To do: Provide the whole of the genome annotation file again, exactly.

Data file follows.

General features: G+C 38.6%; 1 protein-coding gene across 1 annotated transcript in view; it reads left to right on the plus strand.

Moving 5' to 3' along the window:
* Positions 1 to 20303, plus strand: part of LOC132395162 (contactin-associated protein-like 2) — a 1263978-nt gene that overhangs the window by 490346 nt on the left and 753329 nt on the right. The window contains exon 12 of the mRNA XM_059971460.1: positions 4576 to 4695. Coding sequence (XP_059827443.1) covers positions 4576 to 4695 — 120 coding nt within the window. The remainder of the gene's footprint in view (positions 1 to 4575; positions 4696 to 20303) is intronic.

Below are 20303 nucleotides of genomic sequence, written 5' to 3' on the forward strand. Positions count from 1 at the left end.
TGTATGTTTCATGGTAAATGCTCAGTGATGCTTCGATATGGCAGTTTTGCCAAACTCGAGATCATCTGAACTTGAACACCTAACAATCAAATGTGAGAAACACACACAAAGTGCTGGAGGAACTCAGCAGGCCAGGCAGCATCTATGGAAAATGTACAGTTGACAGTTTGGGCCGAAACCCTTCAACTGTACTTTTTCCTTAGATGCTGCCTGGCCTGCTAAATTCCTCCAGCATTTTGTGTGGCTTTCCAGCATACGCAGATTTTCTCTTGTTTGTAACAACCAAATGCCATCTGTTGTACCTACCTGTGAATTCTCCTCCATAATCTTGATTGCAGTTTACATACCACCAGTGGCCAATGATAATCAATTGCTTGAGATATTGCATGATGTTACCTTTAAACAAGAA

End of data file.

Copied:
General features: G+C 38.6%; 1 protein-coding gene across 1 annotated transcript in view; it reads left to right on the plus strand.

Moving 5' to 3' along the window:
* Positions 1 to 20303, plus strand: part of LOC132395162 (contactin-associated protein-like 2) — a 1263978-nt gene that overhangs the window by 490346 nt on the left and 753329 nt on the right. The window contains exon 12 of the mRNA XM_059971460.1: positions 4576 to 4695. Coding sequence (XP_059827443.1) covers positions 4576 to 4695 — 120 coding nt within the window. The remainder of the gene's footprint in view (positions 1 to 4575; positions 4696 to 20303) is intronic.

Below are 20303 nucleotides of genomic sequence, written 5' to 3' on the forward strand. Positions count from 1 at the left end.
TGTATGTTTCATGGTAAATGCTCAGTGATGCTTCGATATGGCAGTTTTGCCAAACTCGAGATCATCTGAACTTGAACACCTAACAATCAAATGTGAGAAACACACACAAAGTGCTGGAGGAACTCAGCAGGCCAGGCAGCATCTATGGAAAATGTACAGTTGACAGTTTGGGCCGAAACCCTTCAACTGTACTTTTTCCTTAGATGCTGCCTGGCCTGCTAAATTCCTCCAGCATTTTGTGTGGCTTTCCAGCATACGCAGATTTTCTCTTGTTTGTAACAACCAAATGCCATCTGTTGTACCTACCTGTGAATTCTCCTCCATAATCTTGATTGCAGTTTACATACCACCAGTGGCCAATGATAATCAATTGCTTGAGATATTGCATGATGTTACCTTTAAACAAGAA